Last updated on February 9th, 2015
Danielle Oteri has been an integral voice on GFS ever since the two of us started this site almost three years ago. Now she’s taking her wealth of Italian culinary knowledge to a higher level with a new venture that digs deep into food history and culture (don’t worry, she’ll still pop in here now and then with illuminating stories and bons mots, or however you say that in Italian). Let’s all raise a glass of Prosecco to Danielle and wish her well as she launches a project near and dear to her heart—and stomach.
In second grade, we were given an in-class assignment to write a paragraph about our favorite food. Though I was praised at home for being a “good eater,” I had no idea how to spell out the name of my favorite food, which I pronounced “manna-got.” I asked the student teacher, who looked at me as though I were speaking in tonal click language. Mrs. Ali, our regular teacher, joined in and we eventually figured out that a) I was referring to manicotti—pasta crepes stuffed with ricotta cheese and then baked—and b) neither this word nor my pronunciation were English. I had no idea that I spoke Italian.
When I was 24 and moved to Italy, I discovered I spoke Italian only when it came to food, and with a Neapolitan accent at that. Living in Florence and traveling around the boot, I expanded my culinary vocabulary enormously, learning that no regional red sauce is the same, local ingredients usually reflect all the groups that once conquered and ruled that particular area, and that there was a big difference between restaurant Italian food and cucina alla nonna, or “grandma’s cooking.”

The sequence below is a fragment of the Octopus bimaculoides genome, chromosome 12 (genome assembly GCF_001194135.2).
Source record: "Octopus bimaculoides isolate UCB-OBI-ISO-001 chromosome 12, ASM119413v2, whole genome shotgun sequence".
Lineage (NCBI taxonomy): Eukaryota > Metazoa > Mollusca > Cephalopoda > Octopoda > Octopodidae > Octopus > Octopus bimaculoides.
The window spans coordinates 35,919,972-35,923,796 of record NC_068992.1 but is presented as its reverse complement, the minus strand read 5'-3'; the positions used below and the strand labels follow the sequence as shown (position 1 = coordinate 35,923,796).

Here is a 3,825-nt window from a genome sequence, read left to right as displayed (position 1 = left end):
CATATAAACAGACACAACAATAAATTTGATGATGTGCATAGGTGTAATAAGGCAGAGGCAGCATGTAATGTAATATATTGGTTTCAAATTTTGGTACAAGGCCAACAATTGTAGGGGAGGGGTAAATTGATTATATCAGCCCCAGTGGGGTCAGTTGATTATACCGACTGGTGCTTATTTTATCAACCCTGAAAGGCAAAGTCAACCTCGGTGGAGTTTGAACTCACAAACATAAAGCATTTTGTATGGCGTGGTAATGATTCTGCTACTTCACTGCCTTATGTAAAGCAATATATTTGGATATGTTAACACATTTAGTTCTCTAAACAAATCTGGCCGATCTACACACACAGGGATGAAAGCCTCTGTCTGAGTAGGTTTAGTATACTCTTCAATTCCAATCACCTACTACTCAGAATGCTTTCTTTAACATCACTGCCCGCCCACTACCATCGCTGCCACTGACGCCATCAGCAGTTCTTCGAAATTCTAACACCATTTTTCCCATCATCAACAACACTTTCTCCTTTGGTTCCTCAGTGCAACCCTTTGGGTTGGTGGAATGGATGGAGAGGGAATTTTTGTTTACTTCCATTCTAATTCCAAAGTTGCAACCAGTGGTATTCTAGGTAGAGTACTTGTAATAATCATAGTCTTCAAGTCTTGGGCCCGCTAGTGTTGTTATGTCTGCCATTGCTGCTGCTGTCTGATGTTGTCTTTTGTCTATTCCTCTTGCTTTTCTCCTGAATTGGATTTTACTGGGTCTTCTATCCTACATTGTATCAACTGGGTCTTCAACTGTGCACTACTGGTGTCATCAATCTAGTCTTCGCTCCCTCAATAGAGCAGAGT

The memories of Italian-Americans often revolve around that cucina alla nonna, which can be hard to preserve because Italian recipes weren’t often written down. They were passed down, observed, and practiced at home—usually by women. They were also named with dialect words or spoken with regional accents like “manna-got,” and so without a deep knowledge of Italian regional cooking, one is not likely to find them in a cookbook or on the latest episode of “The Chew.”
But these dishes are like rare manuscripts that contain hundreds of years of stories. Ask any Italian-American about their favorite childhood memories and they will inevitably focus on food. These recipes are our greatest inheritance and legacy. Jewelry, photographs, and other keepsakes can be lost in floods or divorces, but with just a few ingredients purchased at the grocery store, we can cook exactly like our ancestors did, and draw a continuous line from the past into the future.
For all these reasons, I founded Culinary Ancestry, where I work with Italian-Americans to recover and decode lost recipes, preserve and document them, and pass them down to future generations. The end product is a custom-made cookbook, and not just because I love books—their smell, feel, the way you can discover pieces of paper slipped inside and dog-ear the pages of your favorite things—but because books are still our best method of preservation. The average life of a digital file is only five years. By all means, if you have your grandmother’s recipes, you should scan them and save them on an external hard drive or in the cloud. But you should also print them out, because the paper will ultimately outlast the digital files.
The idea for Culinary Ancestry has probably been growing since the second-grade “manna-got” essay, but it truly came into focus because of the comments and searches made by readers of this very site. “Why do Italians eat pasta on Sunday?” is one of the most common search terms used to find Good. Food. Stories. Every year, new visitors click over looking for Italian Easter bread, sanguinaccio, and even “boobs for Saint Agatha“—telling me that other Italian-Americans out there are searching for their culinary ancestry, and are hungry for the answers.